Yee Liu Williams
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19 June, 2013

Human Trafficking

Human trafficking Greencoat Forum
Human trafficking Greencoat Forum

Raven Kaliana, Director of Outspiral, presented and discussed her autobiographical film – Hooray for Hollywood - a story on surviving human trafficking, to a well-attended and diverse audience. The event was hosted by Anita Amendra, Project Manager of the Sustainable Communities Programme, IofC-UK on 9 April, 2013. It was held at the IofC UK national centre in London. Kaliana’s presentation was followed by a talk back session with Adam Weiss (Legal Director at the AIRE Centre – Advice on Individual Rights in Europe Centre); Esther Davidson (OXCAT – Oxford Community against Trafficking) and Deepti Patel (Head of Legal, Kids Company). The event was attended by community leaders, social workers and concerned individuals.

In her opening remarks, Amendra said:  ‘Positive change in community life often starts with the individuals who decide to take action and make a difference in their community.’ She commented: ‘Trafficking can happen anywhere in our neighbourhoods. It takes many forms as a lucrative operation for organised crime - second after drug dealing. It is important to understand and learn the signs to help adults and children who have been trafficked.’

Approaching with Compassion

The screening of Hooray for Hollywood depicted with insight the most appalling of crimes – the depraved world of human trafficking and the child pornography industry.  Viewed through the eyes of a child, this poignant film is made powerful by its use of puppets for the child characters - portraying the vulnerability of ‘victims without voice’ - manipulated, helpless and exploited in crimes against humanity.

Raven Kaliana, Director of Outspiral
Raven Kaliana, Director of Outspiral
Introducing the documentary, Kaliana said: ‘It’s my goal to humanise this issue – bring it into public discourse and break that taboo so we can openly discuss these crimes.’ 

She described isolating effects of trauma:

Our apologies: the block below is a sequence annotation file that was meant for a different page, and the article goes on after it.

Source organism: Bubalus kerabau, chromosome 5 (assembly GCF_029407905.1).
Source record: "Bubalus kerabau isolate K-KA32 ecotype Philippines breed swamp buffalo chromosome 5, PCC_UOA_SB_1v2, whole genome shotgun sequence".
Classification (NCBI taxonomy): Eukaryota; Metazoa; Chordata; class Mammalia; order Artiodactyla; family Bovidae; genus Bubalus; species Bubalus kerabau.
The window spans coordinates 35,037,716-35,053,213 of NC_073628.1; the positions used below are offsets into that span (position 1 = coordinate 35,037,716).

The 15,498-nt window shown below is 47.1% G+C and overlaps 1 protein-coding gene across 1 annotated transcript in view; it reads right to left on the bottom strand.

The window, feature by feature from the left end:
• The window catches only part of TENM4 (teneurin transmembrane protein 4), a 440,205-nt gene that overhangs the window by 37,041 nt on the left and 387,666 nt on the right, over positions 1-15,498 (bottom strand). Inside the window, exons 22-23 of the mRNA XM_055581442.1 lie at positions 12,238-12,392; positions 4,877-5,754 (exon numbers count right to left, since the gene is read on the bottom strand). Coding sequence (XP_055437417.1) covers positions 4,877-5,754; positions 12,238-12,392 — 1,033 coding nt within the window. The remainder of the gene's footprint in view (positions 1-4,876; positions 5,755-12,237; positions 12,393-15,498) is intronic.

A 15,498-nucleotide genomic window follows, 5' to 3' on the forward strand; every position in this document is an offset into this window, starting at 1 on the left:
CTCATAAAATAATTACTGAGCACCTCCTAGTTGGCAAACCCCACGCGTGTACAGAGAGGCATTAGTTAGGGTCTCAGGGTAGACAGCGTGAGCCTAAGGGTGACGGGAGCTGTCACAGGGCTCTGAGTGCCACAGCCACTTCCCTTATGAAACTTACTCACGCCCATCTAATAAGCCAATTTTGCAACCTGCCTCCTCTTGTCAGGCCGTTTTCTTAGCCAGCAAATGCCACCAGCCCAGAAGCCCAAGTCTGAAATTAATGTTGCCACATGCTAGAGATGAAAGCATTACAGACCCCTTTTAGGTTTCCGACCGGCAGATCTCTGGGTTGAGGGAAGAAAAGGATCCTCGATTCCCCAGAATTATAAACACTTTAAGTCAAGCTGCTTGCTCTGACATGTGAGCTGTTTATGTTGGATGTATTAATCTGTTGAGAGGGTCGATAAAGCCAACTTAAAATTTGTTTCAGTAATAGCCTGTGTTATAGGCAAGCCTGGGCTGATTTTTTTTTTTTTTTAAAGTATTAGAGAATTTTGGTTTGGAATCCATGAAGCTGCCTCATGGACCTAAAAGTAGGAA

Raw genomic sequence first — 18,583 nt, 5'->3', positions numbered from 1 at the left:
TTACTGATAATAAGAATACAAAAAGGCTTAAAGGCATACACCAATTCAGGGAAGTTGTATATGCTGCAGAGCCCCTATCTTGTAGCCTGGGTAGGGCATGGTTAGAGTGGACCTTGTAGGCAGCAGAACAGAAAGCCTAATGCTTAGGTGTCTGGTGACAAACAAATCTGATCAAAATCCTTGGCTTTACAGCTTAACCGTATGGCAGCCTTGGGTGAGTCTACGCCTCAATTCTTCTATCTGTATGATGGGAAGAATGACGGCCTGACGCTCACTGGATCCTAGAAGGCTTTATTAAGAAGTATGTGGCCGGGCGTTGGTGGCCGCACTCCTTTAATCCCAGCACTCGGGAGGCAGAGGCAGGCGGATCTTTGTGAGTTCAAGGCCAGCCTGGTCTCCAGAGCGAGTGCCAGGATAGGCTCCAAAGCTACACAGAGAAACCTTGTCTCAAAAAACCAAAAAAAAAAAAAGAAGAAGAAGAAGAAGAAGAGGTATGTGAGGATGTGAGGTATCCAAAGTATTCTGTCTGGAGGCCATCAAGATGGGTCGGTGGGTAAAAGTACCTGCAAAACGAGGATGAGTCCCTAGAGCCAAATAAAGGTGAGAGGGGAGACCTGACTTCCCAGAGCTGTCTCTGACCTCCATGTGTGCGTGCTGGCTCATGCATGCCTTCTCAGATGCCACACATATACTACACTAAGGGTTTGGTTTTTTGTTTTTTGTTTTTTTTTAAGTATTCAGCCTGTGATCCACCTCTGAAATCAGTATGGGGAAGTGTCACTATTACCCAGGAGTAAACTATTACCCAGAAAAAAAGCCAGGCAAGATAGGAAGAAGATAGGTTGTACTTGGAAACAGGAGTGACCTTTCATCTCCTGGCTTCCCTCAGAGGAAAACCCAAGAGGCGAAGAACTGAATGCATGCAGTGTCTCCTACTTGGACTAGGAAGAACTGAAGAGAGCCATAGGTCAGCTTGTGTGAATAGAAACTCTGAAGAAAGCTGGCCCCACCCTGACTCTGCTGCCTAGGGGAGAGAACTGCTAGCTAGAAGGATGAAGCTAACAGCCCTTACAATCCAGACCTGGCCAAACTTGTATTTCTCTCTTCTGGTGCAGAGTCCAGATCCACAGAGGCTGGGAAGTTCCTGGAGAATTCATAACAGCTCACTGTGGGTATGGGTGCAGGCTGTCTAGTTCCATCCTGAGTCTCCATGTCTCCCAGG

‘It’s hard to emotionally connect when traumatised – like being in a fish tank.  Often victims present their story 'in pieces' – they'll compartmentalise their experience. The best way to help is to validate and reflect back what they are feeling – by listening and caring you can throw them a lifeline.’

After the screening she was asked how she feels towards her abusers and the question of forgiveness:  ‘I campaign for prevention, instead of expending energy on hatred. Some of my torturers were family members, and I hold compassion for them [...] But it will never be safe to let them back into my life.’

Gaps in Legislation

Deepti Patel, representing the charity Kids Company, commented: ‘There is lack of understanding that traumatised and dysfunctional families and the State, when acting as the corporate parent, willfully or unwilfully, as the case might be, could be participating to some degree in the trafficking and sexual exploitation of children in their care.' Patel, who works with children suffering from abuse, highlighted case studies of a UK system, where legal definition alone would not necessarily identify a child by right as a ‘victim of trafficking’ and that there needs to be greater awareness and signposting of trafficking and sexual exploitation. 

Adam Weiss, legal director of AIRE, explained the problem: ‘Despite the ‘host of different obligations’ for European countries, the reality is that a victim can be expelled to countries only to be re-trafficked.  

‘There is little respect for the right to be identified as a victim of human trafficking’ […] without that most important right none of the other rights make sense.’

The panel highlighted a critical gap in legislation and the inadequacy of a framework to support victims.

Open our Eyes

Human trafficking Greencoat Forum
Human trafficking Greencoat Forum
Esther Davidson, representing Oxford Community Against Trafficking (OXCAT), ( observed: ‘The reality is that slavery is back in the 21st Century. Women, men and children are still bought and sold like chattels. Even in Oxford, the city of dreaming spires, you can order a girl for sex just like you can order a pizza, dropped at your door – no questions asked. And that girl may have been trafficked. The bitter irony is that our obligation to fight slavery is as relevant today as it was two hundred years ago when Wilberforce achieved the abolition of Britain’s slave trade. Trafficking is an equation of supply and demand.  Yes, we are beginning to address the supply of trafficked people, but we have hardly started to face the fact that demand comes from within our society. That is a critical moral and spiritual issue.’
What Can we Do?

Davidson described how OXCAT has been able to support the work of Thames Valley Police, who have now successfully prosecuted two local cases of trafficking and sexual exploitation. Davidson outlined ways that people can get involved in their community: 

  • start a group and work with the police and local authorities;
  • get ‘Stop the Traffik’ ( training in how to identify trafficking in your area;
  • talk to your MP and MEP;
  • do assemblies in schools;
  • get trained in how you can support trafficking victims;
  • give awareness training to key groups of workers like taxi-drivers and hotel staff;
  • get out on the streets – stage stunts that will raise awareness - that will literally ‘stop the traffic’!

Photos by Kelly Burks

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